Robyn Orfitelli (University of Sheffield)
One of the most discussed puzzles in language acquisition is that children learning English (and a typologically diverse array of other languages) are delayed in acquiring adult comprehension of A(rgument)-movement structures like (1)-(2) until as late as 6 years old, but acquire others (3) early (cf. Orfitelli 2012 and references within). This discrepancy has inspired numerous explanations, including appeals to structural frequency (Demuth 1989), the non-canonical thematic alignment of passives (e.g. Fox and Grodzinsky 1998, Kirby 2009), and recently, intervention effects (Orfitelli 2012, Snyder and Hyams 2015), which suggest that structures like (1) violate locality restrictions on movement, making them impossible for young children to derive, while the sentences in (2) do not violate these restrictions.
(1) Amber was seen Amber by Graham. verbal passive
(2) Amber seems to Graham [to be Amber sleeping]. subject-to-subject raising
(3) Amber believes Graham [to be Graham lying]. subject-to-object raising
This paper presents data from three experimental studies on the acquisition of the Amovement involved in the middle voice (4), and a related structure with similar properties (5, cf Ahn and Sailor 2014). Both (4) and (5) are structurally ambiguous: the nominative subject may be interpreted as either the external argument (reading i) or internal argument (reading ii) of the predicate. The internal argument reading is of particular interest to an understanding of A-movement acquisition, as it presents a non-canonical thematic alignment, but does not violate locality restrictions on movement (Ackema and Schoorlemmer 2007, Ahn and Sailor 2014). Furthermore, the results of experiment 1, a CHILDES search of sentences like (4) and (5) in four British English corpora, reveals that the internal argument usage is even rarer in the input to children than verbal passives are.
(4) Kittens sell easily. middle
i. Kittens are excellent sales-cats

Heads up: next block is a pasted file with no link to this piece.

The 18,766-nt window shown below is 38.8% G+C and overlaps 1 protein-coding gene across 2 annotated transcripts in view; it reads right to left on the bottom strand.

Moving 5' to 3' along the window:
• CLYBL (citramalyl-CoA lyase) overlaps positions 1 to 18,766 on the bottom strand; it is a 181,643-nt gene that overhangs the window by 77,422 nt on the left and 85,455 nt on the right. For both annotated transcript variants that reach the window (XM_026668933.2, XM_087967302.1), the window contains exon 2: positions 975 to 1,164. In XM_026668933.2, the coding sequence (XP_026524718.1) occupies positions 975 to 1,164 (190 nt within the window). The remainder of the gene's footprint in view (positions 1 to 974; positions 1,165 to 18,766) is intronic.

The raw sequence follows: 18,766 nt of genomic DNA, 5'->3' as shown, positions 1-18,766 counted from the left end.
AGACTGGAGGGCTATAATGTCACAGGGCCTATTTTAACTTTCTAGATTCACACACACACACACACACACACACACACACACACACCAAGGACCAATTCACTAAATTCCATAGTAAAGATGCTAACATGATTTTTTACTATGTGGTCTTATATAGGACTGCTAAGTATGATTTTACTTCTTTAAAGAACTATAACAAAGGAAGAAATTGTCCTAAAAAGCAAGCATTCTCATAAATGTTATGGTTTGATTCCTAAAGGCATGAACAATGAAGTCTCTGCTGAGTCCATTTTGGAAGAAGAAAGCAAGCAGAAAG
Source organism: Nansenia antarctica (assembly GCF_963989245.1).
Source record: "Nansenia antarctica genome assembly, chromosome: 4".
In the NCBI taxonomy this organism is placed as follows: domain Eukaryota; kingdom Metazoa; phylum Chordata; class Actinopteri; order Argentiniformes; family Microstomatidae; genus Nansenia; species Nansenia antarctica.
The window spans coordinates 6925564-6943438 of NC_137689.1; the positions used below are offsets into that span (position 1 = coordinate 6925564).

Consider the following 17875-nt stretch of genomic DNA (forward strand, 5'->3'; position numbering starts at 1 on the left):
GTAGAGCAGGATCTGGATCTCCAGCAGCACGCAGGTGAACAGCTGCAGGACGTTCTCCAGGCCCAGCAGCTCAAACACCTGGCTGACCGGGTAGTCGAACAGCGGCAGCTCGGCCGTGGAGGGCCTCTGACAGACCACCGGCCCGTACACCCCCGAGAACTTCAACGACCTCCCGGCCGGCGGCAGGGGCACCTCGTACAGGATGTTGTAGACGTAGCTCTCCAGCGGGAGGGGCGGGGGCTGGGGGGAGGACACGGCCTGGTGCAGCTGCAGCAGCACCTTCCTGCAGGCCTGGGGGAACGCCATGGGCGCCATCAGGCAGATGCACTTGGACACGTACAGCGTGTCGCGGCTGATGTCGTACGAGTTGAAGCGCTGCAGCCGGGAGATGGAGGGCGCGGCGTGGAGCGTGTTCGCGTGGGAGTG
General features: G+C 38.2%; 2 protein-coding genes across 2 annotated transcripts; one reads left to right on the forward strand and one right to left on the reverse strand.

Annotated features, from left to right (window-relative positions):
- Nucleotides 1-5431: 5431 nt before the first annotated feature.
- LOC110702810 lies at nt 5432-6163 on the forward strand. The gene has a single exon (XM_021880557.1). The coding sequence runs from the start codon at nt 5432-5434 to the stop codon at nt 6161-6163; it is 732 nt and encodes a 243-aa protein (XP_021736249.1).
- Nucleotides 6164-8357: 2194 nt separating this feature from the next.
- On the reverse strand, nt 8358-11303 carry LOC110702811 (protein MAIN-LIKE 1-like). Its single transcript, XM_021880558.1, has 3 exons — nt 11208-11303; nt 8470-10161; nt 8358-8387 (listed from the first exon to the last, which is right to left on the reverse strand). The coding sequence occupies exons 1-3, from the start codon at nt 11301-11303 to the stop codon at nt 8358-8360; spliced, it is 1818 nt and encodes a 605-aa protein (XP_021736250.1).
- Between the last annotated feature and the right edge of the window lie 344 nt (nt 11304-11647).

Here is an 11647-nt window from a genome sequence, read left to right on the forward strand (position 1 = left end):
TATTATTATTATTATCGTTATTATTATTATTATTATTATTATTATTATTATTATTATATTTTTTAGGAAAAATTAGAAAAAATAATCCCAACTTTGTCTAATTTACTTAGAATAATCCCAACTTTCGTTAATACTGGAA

ii. Kittens are easy to sell.
(5) Mad scientists make great monsters. “make-middle”
i. Mad scientists create great monsters (a la Dr. Frankenstein).
ii. Mad scientists become great monsters (a la Dr. Jekyll).
10 linguistically naïve adults and 60 English-acquiring children (mean age 5.4 years) participated in two truth-value judgement tasks (Crain and McKee 1985) investigating comprehension of sentences similar to (4) and (5). In one scenario testing sentences like (5), a handsome prince enjoys sculpting, but has no talent (Picture 1). One day, he sculpted a horribly ugly frog (Picture 2). The wicked witch saw this, and turned him into a frog too, but the prince was so handsome he became a very handsome frog. Following the story, the TVJT puppet shows the child either Picture 2 or 3, and utters a test item. The condition of interest is “In this part of the story…the prince makes a handsome/ugly frog” which can be applied to either Picture 2 or 3 with different interpretations. The adjective ugly would be the adult-like adjective for Picture 2, in which the prince is the external argument of make, while handsome is the adult-like adjective for Picture 3, in which it is the internal argument.
Based on logistic regressions with accuracy as the dependent variable and age and condition as fixed effects, neither age nor condition was found to be a significant predictor for either study. These results indicate that both adults and children readily permit both interpretations of the sentence. Thus, children allow the nominative DP to begin as an internal argument, despite the non-canonical alignment of this interpretation, and its extreme rarity in child directed speech. Of the accounts considered here, only intervention – or the lack thereof – is consistent with the early comprehension of these structures, as compared to the late acquisition of verbal passives and subject-to-subject raising.
Ackema, P. & M. Schoorlemmer. 2007. 'Middles' In M. Everaert & H. van Riemsdijk (eds.) The Blackwell Companion to Syntax.. Blackwell Publishing Ltd, 131-203.
Ahn, B. & C. Sailor. 2014. The emerging middle class. In Proceedings from the 46th Annual Meeting of the Chicago Linguistic Society.
Crain, S., & McKee, C. (1985, October). The acquisition of structural restrictions on anaphora. In Proceedings of NELS (Vol. 15, pp. 94-110).
Demuth, K. (1989). Maturation and the acquisition of the Sesotho passive. Language, 56-80.
Fox, D. & Y. Grodzinsky. 1998. Children's passive: A view from the `by'-phrase. Linguistic Inquiry 29:311-332.
Kirby, S. (2010). Passives in first language acquisition: What causes the delay?. University of Pennsylvania Working Papers in Linguistics, 16(1), 13.
Orfitelli, R. M. (2012). Argument intervention in the acquisition of A-movement. Ph.D. thesis, University of California, Los Angeles.
Snyder, W. & N. Hyams. 2015. Minimality Effects in Children's Passives In Elisa Di Domenico, Cornelia Hamann, and Simona Matteini (eds.) Structures, Strategies and Beyond. Amsterdam/Philadelphia: John Benjamins.